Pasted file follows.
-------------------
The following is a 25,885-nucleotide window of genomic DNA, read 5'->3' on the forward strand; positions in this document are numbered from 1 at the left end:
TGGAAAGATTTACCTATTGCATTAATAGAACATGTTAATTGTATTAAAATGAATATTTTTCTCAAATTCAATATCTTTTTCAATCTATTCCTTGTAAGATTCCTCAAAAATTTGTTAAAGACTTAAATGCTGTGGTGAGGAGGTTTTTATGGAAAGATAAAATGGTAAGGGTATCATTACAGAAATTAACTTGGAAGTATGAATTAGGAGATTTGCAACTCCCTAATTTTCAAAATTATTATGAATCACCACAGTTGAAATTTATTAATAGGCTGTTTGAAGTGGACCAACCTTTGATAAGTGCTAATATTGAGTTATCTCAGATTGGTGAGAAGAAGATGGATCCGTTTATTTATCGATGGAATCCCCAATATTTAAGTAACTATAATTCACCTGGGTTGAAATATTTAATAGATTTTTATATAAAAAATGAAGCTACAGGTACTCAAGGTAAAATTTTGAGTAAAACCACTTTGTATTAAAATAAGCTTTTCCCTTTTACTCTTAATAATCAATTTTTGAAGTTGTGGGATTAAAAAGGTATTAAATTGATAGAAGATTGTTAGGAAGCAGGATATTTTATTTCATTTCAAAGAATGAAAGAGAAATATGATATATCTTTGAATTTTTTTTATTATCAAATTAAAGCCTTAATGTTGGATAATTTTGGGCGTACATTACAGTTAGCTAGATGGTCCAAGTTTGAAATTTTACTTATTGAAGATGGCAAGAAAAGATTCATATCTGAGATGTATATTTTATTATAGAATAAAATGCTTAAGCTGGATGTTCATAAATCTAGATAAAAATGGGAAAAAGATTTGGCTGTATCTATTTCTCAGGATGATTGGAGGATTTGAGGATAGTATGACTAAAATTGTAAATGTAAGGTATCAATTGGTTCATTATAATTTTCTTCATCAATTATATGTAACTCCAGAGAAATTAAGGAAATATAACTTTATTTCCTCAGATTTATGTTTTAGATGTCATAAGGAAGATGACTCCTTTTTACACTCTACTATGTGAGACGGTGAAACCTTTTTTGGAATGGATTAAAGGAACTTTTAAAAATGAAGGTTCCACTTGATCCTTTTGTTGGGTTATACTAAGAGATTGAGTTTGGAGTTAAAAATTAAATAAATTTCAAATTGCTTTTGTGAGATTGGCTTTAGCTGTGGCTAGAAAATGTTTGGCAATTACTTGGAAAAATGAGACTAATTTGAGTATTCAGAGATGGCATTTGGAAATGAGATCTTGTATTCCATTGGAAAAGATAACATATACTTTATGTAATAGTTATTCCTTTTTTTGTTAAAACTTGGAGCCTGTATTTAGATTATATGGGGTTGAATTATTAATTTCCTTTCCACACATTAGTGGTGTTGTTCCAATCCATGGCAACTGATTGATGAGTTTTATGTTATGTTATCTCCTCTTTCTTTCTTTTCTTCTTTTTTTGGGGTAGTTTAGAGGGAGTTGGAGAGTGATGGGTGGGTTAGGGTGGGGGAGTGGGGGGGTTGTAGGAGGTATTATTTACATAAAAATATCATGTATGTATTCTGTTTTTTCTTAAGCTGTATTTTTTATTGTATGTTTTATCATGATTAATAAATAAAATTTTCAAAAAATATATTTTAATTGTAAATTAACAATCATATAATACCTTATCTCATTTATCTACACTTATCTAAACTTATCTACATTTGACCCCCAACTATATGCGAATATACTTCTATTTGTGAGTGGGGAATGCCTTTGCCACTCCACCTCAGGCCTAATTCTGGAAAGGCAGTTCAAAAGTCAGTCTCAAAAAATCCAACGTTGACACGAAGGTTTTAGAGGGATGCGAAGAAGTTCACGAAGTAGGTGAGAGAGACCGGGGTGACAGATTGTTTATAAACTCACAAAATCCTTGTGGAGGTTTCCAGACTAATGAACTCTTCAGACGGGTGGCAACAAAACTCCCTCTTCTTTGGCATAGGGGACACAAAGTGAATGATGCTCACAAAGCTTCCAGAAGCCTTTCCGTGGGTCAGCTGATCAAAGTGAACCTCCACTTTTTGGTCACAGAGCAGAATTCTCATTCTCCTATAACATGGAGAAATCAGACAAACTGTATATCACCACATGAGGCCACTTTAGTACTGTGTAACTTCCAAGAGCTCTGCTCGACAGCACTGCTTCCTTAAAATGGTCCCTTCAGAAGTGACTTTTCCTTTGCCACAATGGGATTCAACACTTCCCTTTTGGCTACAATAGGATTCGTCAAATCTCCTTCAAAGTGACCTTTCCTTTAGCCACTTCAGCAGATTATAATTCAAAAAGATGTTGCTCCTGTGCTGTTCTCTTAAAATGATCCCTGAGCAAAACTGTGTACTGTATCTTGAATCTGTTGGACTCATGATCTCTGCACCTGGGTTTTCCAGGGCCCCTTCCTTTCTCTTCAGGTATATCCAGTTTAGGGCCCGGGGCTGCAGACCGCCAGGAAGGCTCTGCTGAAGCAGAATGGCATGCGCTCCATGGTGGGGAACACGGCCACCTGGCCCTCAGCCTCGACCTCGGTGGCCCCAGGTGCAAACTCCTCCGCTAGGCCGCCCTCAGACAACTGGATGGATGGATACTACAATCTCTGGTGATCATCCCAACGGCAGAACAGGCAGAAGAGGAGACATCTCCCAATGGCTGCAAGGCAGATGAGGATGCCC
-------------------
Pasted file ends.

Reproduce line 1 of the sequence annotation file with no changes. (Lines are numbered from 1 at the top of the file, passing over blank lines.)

The following is a 25,885-nucleotide window of genomic DNA, read 5'->3' on the forward strand; positions in this document are numbered from 1 at the left end: